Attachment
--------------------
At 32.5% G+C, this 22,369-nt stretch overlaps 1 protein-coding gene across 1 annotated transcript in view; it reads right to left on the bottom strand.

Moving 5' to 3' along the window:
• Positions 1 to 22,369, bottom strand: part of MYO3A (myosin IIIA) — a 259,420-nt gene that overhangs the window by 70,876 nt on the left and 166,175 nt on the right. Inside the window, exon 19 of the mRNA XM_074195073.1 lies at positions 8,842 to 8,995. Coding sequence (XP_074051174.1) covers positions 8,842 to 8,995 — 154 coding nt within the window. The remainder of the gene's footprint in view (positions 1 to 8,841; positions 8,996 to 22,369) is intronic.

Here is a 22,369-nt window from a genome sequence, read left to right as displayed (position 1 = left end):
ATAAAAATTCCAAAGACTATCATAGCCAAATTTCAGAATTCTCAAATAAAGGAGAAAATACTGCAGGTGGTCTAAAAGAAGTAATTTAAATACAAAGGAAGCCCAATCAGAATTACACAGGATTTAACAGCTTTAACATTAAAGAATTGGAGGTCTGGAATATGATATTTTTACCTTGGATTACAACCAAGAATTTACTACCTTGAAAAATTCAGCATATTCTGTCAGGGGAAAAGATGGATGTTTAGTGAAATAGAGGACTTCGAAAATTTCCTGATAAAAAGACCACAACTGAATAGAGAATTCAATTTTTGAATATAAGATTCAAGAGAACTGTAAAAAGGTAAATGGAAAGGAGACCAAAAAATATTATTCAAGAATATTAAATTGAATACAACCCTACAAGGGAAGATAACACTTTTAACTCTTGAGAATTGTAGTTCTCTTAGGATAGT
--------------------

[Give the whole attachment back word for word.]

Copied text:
At 32.5% G+C, this 22,369-nt stretch overlaps 1 protein-coding gene across 1 annotated transcript in view; it reads right to left on the bottom strand.

Moving 5' to 3' along the window:
• Positions 1 to 22,369, bottom strand: part of MYO3A (myosin IIIA) — a 259,420-nt gene that overhangs the window by 70,876 nt on the left and 166,175 nt on the right. Inside the window, exon 19 of the mRNA XM_074195073.1 lies at positions 8,842 to 8,995. Coding sequence (XP_074051174.1) covers positions 8,842 to 8,995 — 154 coding nt within the window. The remainder of the gene's footprint in view (positions 1 to 8,841; positions 8,996 to 22,369) is intronic.

Here is a 22,369-nt window from a genome sequence, read left to right as displayed (position 1 = left end):
ATAAAAATTCCAAAGACTATCATAGCCAAATTTCAGAATTCTCAAATAAAGGAGAAAATACTGCAGGTGGTCTAAAAGAAGTAATTTAAATACAAAGGAAGCCCAATCAGAATTACACAGGATTTAACAGCTTTAACATTAAAGAATTGGAGGTCTGGAATATGATATTTTTACCTTGGATTACAACCAAGAATTTACTACCTTGAAAAATTCAGCATATTCTGTCAGGGGAAAAGATGGATGTTTAGTGAAATAGAGGACTTCGAAAATTTCCTGATAAAAAGACCACAACTGAATAGAGAATTCAATTTTTGAATATAAGATTCAAGAGAACTGTAAAAAGGTAAATGGAAAGGAGACCAAAAAATATTATTCAAGAATATTAAATTGAATACAACCCTACAAGGGAAGATAACACTTTTAACTCTTGAGAATTGTAGTTCTCTTAGGATAGT